This screen shot taken Tuesday, Dec. 11, 2012, of an iPhone's Apple mapping application shows the service placing the city of Mildura 70 kilometers (44 miles) away in the Murray Sunset National Park, a desert-like 5,000 square kilometer (1,900 square mile) region with scorching temperatures and virtually no mobile phone reception. Australian police are warning the public that errors in Apple's much-maligned mapping application are leading drivers headed to the southern city to take a potentially "life-threatening" wrong turn into the middle of a remote state park. (AP Photo)
SYDNEY (AP) — Australian police are warning the public that errors in Apple's much-maligned mapping application are leading drivers headed to the southern city of Mildura to take a potentially "life-threatening" wrong turn into the middle of a remote state park.
Victoria state police said this week that Apple's Maps service places the city of Mildura about 70 kilometers (44 miles) away in the Murray Sunset National Park, a desert-like 5,000 square kilometer (1,900 square mile) region with scorching temperatures and virtually no mobile phone reception.
Police have been forced to rescue distressed drivers who have gotten stuck in the rural area — some of whom were stranded for 24 hours with no food or water and have walked long distances through tough terrain to access phone reception.
"Police are extremely concerned as there is no water supply within the Park and temperatures can reach as high as 46 degrees (115 degrees Fahrenheit), making this a potentially life threatening issue," police said in a statement.
Earlier this year, Apple dropped Google Maps from its mobile operating systems in favor of its own mapping application, which has been criticized for bad directions, misplaced landmarks and missing towns. Apple CEO Tim Cook apologized for the mapping service in September and promised to improve it.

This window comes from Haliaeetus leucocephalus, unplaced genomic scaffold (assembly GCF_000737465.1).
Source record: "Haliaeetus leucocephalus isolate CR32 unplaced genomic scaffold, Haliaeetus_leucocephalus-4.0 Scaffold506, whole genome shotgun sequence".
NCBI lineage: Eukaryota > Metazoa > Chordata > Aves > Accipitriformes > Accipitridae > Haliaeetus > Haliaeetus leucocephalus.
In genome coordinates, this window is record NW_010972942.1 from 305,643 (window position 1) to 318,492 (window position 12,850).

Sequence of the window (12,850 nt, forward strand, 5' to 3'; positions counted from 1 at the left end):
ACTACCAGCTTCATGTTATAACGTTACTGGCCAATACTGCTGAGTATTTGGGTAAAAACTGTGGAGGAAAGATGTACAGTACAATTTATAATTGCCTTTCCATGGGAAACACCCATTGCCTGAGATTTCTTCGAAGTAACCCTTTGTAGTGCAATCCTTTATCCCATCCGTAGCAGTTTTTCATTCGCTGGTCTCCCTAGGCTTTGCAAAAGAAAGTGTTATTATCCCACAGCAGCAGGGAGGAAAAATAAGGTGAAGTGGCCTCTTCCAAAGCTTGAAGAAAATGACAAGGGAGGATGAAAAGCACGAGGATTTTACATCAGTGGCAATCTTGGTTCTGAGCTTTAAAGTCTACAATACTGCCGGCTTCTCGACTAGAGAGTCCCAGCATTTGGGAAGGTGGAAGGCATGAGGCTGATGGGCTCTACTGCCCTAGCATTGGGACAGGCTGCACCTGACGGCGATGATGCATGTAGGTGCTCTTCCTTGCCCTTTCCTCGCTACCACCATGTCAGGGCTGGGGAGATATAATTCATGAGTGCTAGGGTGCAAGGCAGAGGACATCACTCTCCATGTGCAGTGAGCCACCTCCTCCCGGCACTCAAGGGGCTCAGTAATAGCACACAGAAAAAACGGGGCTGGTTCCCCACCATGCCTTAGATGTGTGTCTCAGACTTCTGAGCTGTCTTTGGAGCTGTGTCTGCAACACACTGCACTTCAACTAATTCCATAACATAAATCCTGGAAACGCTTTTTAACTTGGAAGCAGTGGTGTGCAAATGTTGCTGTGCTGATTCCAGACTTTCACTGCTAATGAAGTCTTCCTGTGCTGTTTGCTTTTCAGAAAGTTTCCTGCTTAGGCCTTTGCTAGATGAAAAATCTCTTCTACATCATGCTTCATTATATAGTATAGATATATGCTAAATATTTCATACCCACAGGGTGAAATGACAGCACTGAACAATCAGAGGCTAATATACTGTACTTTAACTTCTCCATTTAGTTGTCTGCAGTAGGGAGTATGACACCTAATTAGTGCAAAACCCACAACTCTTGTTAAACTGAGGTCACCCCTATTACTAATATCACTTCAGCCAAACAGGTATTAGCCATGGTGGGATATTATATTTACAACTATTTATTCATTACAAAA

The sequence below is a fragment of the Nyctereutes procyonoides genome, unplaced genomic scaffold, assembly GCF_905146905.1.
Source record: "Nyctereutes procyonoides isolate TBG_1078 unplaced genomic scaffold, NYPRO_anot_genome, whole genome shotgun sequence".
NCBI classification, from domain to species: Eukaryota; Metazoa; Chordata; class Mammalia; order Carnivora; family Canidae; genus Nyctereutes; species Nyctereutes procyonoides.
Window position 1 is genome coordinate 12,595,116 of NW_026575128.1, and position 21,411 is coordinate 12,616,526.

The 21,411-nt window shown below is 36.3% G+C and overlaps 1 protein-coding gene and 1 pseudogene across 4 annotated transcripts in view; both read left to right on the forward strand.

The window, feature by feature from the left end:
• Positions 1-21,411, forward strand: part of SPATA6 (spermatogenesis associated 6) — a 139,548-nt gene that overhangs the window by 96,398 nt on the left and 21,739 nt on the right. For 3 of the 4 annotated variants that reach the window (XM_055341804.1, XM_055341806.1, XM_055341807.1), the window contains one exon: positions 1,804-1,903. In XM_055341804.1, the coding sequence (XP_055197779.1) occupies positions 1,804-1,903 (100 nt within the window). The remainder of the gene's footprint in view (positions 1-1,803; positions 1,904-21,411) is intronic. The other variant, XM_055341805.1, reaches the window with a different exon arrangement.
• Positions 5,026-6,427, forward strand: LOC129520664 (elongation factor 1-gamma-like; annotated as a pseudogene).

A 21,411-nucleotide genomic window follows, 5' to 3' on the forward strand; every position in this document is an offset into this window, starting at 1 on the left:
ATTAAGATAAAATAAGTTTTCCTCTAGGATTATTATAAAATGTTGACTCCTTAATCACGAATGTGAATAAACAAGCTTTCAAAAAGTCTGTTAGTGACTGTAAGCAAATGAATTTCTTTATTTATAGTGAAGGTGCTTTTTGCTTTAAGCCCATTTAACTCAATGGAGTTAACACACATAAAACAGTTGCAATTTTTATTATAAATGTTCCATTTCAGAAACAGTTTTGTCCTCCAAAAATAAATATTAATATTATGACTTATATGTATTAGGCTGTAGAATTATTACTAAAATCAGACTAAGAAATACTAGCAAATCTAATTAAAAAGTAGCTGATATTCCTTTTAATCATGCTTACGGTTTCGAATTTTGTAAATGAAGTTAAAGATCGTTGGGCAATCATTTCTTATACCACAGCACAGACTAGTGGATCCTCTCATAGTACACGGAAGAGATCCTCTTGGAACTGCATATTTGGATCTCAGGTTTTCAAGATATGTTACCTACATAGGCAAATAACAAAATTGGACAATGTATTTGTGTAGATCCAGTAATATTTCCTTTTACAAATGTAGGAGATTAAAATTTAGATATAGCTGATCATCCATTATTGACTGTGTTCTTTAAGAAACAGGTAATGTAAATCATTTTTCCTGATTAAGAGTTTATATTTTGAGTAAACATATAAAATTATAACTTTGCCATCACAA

In the past 30 days, six people have been stranded after turning into the park via a dirt road the Maps application recommends, Mildura police inspector Simon Clemence said. The track eventually opens up into rough desert terrain that is only accessible to 4-wheel drives. That's where cars are getting stuck in the sand, Clemence said.
"If you're stuck out there in that you haven't prepared, you've got nothing, you could be in a fair bit of trouble," he said.
Police received no response when they tried to contact Apple, Clemence said. By Tuesday morning, a day after police first went public with the problem, it appeared Apple had tried to fix the problem; drivers coming from the southern city of Adelaide are now correctly directed by the Maps application to Mildura, Clemence said. But drivers from Melbourne are still sent into the park.
"So 50 percent of the people are safe and 50 percent of the people aren't," Clemence said with a chuckle. "So they sort of half-fixed it."
Apple did not immediately return a message seeking comment.
With temperatures this week expected to soar in the region, Clemence said it's critical the directions be corrected quickly.
"It's a pretty serious problem," Clemence said. "There's a fair amount of responsibility on Apple to get this fixed."